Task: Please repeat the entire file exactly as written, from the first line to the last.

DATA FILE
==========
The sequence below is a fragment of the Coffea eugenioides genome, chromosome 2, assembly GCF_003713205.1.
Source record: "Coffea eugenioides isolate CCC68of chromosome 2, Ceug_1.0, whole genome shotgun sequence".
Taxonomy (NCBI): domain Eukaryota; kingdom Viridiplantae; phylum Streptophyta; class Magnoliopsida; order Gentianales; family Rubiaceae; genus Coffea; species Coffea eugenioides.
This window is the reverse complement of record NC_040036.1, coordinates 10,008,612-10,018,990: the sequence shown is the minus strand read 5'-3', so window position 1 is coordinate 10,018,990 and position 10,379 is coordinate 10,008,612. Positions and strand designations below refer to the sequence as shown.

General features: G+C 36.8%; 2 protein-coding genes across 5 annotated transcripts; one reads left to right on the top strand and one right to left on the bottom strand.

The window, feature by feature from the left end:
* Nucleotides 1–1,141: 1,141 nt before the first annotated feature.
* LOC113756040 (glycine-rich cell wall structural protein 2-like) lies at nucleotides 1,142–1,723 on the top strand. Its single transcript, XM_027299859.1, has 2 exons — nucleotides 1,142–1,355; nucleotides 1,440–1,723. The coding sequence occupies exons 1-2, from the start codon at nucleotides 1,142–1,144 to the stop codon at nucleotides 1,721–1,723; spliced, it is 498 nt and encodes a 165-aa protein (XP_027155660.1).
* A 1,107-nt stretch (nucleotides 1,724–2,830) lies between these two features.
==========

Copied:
The sequence below is a fragment of the Coffea eugenioides genome, chromosome 2, assembly GCF_003713205.1.
Source record: "Coffea eugenioides isolate CCC68of chromosome 2, Ceug_1.0, whole genome shotgun sequence".
Taxonomy (NCBI): domain Eukaryota; kingdom Viridiplantae; phylum Streptophyta; class Magnoliopsida; order Gentianales; family Rubiaceae; genus Coffea; species Coffea eugenioides.
This window is the reverse complement of record NC_040036.1, coordinates 10,008,612-10,018,990: the sequence shown is the minus strand read 5'-3', so window position 1 is coordinate 10,018,990 and position 10,379 is coordinate 10,008,612. Positions and strand designations below refer to the sequence as shown.

General features: G+C 36.8%; 2 protein-coding genes across 5 annotated transcripts; one reads left to right on the top strand and one right to left on the bottom strand.

The window, feature by feature from the left end:
* Nucleotides 1–1,141: 1,141 nt before the first annotated feature.
* LOC113756040 (glycine-rich cell wall structural protein 2-like) lies at nucleotides 1,142–1,723 on the top strand. Its single transcript, XM_027299859.1, has 2 exons — nucleotides 1,142–1,355; nucleotides 1,440–1,723. The coding sequence occupies exons 1-2, from the start codon at nucleotides 1,142–1,144 to the stop codon at nucleotides 1,721–1,723; spliced, it is 498 nt and encodes a 165-aa protein (XP_027155660.1).
* A 1,107-nt stretch (nucleotides 1,724–2,830) lies between these two features.